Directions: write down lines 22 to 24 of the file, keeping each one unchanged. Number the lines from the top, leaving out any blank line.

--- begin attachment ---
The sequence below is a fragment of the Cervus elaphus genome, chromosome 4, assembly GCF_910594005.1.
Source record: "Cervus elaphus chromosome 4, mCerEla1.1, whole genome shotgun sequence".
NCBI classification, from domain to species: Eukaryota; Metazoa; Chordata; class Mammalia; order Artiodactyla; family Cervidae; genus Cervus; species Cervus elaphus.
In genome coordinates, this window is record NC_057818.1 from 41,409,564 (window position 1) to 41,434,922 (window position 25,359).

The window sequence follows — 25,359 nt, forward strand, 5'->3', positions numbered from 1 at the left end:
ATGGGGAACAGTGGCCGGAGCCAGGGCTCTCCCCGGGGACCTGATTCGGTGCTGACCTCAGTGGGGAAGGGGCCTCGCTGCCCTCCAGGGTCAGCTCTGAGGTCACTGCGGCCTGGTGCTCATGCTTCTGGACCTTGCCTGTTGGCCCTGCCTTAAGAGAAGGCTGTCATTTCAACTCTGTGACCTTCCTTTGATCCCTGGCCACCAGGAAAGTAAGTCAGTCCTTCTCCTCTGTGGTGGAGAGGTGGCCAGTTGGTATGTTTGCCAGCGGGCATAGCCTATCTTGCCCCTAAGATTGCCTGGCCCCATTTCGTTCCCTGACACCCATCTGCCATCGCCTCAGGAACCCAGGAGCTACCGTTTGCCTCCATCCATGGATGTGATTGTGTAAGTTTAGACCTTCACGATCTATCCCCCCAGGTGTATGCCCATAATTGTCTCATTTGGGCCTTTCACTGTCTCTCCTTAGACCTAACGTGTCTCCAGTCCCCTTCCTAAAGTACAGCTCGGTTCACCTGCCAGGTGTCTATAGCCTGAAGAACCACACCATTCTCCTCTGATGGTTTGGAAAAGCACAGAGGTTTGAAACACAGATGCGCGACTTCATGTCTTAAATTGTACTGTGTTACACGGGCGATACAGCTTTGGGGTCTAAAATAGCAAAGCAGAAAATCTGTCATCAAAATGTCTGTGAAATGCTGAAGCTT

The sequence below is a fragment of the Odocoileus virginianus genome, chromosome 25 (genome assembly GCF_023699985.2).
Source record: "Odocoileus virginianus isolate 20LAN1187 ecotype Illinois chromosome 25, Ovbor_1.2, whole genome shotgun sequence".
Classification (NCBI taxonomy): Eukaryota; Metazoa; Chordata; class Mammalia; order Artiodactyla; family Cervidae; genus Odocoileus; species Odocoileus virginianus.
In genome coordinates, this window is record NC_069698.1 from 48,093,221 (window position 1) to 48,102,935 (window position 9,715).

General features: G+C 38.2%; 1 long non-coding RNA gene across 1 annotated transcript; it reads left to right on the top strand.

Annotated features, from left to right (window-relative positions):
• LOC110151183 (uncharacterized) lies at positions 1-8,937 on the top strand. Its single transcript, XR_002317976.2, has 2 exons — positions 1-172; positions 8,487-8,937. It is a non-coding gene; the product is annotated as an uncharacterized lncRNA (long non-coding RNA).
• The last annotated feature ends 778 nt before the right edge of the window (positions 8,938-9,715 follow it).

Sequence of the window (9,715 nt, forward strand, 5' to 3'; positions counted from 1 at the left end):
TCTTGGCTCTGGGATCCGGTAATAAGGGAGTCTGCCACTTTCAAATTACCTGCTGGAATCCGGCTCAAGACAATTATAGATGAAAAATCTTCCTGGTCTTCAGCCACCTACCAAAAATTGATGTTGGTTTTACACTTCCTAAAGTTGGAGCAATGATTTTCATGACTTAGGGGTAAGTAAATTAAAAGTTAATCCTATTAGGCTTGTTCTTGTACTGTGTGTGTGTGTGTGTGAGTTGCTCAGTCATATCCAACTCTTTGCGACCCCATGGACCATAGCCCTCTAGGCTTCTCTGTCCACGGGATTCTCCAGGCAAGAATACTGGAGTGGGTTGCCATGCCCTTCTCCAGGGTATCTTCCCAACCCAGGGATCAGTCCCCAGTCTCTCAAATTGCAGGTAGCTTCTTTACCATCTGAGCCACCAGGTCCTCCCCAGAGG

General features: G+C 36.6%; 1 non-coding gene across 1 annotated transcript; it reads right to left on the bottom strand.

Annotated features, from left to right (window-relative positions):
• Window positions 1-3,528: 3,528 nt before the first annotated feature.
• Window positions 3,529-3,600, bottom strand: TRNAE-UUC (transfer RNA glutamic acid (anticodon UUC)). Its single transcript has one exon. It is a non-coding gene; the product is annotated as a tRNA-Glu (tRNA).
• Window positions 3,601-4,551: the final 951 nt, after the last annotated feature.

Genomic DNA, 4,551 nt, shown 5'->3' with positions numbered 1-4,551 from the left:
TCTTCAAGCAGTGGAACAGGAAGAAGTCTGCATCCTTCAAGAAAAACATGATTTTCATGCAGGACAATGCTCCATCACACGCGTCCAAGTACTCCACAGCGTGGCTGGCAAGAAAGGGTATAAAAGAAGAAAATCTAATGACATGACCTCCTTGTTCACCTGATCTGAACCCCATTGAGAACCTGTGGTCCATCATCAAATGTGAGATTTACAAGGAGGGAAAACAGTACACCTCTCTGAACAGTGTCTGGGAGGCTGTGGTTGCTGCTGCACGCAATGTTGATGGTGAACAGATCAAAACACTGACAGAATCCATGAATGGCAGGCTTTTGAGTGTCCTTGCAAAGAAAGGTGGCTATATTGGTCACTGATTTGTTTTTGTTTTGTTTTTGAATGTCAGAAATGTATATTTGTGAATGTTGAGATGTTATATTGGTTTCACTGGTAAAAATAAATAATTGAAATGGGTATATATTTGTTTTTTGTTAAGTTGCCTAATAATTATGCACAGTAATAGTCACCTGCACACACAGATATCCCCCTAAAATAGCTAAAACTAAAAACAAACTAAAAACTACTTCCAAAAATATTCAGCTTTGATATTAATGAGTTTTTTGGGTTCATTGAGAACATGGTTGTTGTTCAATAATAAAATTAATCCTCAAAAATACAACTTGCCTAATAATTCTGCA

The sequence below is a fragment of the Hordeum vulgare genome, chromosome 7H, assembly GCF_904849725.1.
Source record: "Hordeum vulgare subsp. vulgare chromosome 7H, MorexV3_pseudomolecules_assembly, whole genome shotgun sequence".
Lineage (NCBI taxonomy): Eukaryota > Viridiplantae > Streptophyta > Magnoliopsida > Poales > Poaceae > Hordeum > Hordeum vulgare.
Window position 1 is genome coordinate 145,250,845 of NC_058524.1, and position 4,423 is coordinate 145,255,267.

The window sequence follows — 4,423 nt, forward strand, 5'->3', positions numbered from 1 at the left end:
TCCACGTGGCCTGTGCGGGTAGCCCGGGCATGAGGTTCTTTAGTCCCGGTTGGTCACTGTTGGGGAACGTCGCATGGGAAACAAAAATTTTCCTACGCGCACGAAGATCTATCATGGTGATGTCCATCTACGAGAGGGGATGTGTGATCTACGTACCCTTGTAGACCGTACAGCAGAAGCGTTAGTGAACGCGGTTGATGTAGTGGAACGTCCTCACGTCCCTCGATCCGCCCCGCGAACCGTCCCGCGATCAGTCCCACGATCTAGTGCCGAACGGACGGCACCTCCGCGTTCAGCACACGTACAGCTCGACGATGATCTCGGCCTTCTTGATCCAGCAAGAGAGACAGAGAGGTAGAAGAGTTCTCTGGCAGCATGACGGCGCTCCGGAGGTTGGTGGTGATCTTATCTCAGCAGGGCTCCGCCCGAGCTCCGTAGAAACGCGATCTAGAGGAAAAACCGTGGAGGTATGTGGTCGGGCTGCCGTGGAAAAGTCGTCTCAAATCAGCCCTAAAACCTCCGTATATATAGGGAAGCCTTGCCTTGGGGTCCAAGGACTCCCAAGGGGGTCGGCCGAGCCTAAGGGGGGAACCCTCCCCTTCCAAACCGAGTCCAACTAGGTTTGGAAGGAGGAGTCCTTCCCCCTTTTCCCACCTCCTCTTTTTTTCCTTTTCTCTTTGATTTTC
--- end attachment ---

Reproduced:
Genomic DNA, 4,551 nt, shown 5'->3' with positions numbered 1-4,551 from the left:
TCTTCAAGCAGTGGAACAGGAAGAAGTCTGCATCCTTCAAGAAAAACATGATTTTCATGCAGGACAATGCTCCATCACACGCGTCCAAGTACTCCACAGCGTGGCTGGCAAGAAAGGGTATAAAAGAAGAAAATCTAATGACATGACCTCCTTGTTCACCTGATCTGAACCCCATTGAGAACCTGTGGTCCATCATCAAATGTGAGATTTACAAGGAGGGAAAACAGTACACCTCTCTGAACAGTGTCTGGGAGGCTGTGGTTGCTGCTGCACGCAATGTTGATGGTGAACAGATCAAAACACTGACAGAATCCATGAATGGCAGGCTTTTGAGTGTCCTTGCAAAGAAAGGTGGCTATATTGGTCACTGATTTGTTTTTGTTTTGTTTTTGAATGTCAGAAATGTATATTTGTGAATGTTGAGATGTTATATTGGTTTCACTGGTAAAAATAAATAATTGAAATGGGTATATATTTGTTTTTTGTTAAGTTGCCTAATAATTATGCACAGTAATAGTCACCTGCACACACAGATATCCCCCTAAAATAGCTAAAACTAAAAACAAACTAAAAACTACTTCCAAAAATATTCAGCTTTGATATTAATGAGTTTTTTGGGTTCATTGAGAACATGGTTGTTGTTCAATAATAAAATTAATCCTCAAAAATACAACTTGCCTAATAATTCTGCA

The sequence below is a fragment of the Hordeum vulgare genome, chromosome 7H, assembly GCF_904849725.1.